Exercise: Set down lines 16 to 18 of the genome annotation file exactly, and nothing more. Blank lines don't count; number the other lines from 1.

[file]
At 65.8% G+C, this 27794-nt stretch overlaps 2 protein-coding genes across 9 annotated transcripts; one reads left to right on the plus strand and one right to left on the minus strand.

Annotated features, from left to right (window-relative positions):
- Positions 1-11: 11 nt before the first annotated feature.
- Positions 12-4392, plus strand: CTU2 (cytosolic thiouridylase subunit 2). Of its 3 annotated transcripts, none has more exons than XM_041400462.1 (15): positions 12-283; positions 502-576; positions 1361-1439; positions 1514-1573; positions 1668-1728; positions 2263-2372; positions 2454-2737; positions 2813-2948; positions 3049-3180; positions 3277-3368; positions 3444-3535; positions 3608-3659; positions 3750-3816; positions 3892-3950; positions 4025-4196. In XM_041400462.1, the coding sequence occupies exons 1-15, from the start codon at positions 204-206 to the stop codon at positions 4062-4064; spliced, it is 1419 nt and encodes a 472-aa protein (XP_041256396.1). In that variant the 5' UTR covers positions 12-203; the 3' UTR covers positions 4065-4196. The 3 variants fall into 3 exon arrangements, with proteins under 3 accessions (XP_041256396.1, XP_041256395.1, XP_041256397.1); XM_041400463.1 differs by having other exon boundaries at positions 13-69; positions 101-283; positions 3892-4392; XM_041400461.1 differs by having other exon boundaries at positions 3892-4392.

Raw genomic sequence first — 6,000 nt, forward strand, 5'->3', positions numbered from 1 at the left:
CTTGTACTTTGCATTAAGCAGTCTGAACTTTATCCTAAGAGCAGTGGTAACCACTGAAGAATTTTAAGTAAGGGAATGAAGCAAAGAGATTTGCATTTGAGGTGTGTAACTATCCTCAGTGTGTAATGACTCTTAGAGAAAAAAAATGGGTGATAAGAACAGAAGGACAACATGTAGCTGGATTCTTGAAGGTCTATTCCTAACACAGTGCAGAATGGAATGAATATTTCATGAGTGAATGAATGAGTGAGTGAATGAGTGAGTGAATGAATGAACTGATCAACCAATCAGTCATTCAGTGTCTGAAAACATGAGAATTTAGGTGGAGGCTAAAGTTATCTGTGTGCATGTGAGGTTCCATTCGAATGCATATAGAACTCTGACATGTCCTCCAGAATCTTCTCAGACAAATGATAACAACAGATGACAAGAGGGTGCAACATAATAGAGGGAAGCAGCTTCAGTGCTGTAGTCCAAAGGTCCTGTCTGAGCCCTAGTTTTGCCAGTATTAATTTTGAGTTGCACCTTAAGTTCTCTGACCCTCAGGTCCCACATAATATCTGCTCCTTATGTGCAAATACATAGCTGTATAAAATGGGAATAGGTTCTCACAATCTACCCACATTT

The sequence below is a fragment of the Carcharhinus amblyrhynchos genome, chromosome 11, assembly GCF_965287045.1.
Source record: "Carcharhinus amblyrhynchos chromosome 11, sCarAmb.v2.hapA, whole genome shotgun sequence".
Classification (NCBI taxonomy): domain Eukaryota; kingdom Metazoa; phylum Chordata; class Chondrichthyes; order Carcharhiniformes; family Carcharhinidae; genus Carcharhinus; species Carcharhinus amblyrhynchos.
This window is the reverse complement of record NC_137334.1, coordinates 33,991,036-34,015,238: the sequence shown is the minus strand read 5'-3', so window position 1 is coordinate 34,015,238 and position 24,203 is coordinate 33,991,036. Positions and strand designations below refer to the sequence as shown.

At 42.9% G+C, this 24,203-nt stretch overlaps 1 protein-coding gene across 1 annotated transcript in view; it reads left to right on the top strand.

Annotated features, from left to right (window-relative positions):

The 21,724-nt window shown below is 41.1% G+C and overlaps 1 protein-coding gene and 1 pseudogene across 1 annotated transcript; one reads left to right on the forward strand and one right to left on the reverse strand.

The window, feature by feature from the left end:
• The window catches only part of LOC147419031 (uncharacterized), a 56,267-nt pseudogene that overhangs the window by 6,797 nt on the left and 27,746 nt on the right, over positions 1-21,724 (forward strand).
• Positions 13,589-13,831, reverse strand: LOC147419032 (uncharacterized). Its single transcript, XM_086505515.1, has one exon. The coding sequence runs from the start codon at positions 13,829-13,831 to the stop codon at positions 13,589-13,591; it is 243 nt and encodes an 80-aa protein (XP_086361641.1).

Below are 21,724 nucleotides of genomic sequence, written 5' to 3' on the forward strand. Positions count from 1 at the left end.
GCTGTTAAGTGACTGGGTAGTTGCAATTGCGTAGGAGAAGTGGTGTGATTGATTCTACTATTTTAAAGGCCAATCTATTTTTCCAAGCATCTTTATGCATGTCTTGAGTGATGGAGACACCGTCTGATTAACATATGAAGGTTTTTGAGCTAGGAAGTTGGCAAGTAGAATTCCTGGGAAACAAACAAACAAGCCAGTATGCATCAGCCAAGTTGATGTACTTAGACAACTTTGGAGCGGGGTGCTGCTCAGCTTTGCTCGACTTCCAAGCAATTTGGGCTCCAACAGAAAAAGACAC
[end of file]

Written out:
• Positions 13,589-13,831, reverse strand: LOC147419032 (uncharacterized). Its single transcript, XM_086505515.1, has one exon. The coding sequence runs from the start codon at positions 13,829-13,831 to the stop codon at positions 13,589-13,591; it is 243 nt and encodes an 80-aa protein (XP_086361641.1).

Below are 21,724 nucleotides of genomic sequence, written 5' to 3' on the forward strand. Positions count from 1 at the left end.
GCTGTTAAGTGACTGGGTAGTTGCAATTGCGTAGGAGAAGTGGTGTGATTGATTCTACTATTTTAAAGGCCAATCTATTTTTCCAAGCATCTTTATGCATGTCTTGAGTGATGGAGACACCGTCTGATTAACATATGAAGGTTTTTGAGCTAGGAAGTTGGCAAGTAGAATTCCTGGGAAACAAACAAACAAGCCAGTATGCATCAGCCAAGTTGATGTACTTAGACAACTTTGGAGCGGGGTGCTGCTCAGCTTTGCTCGACTTCCAAGCAATTTGGGCTCCAACAGAAAAAGACAC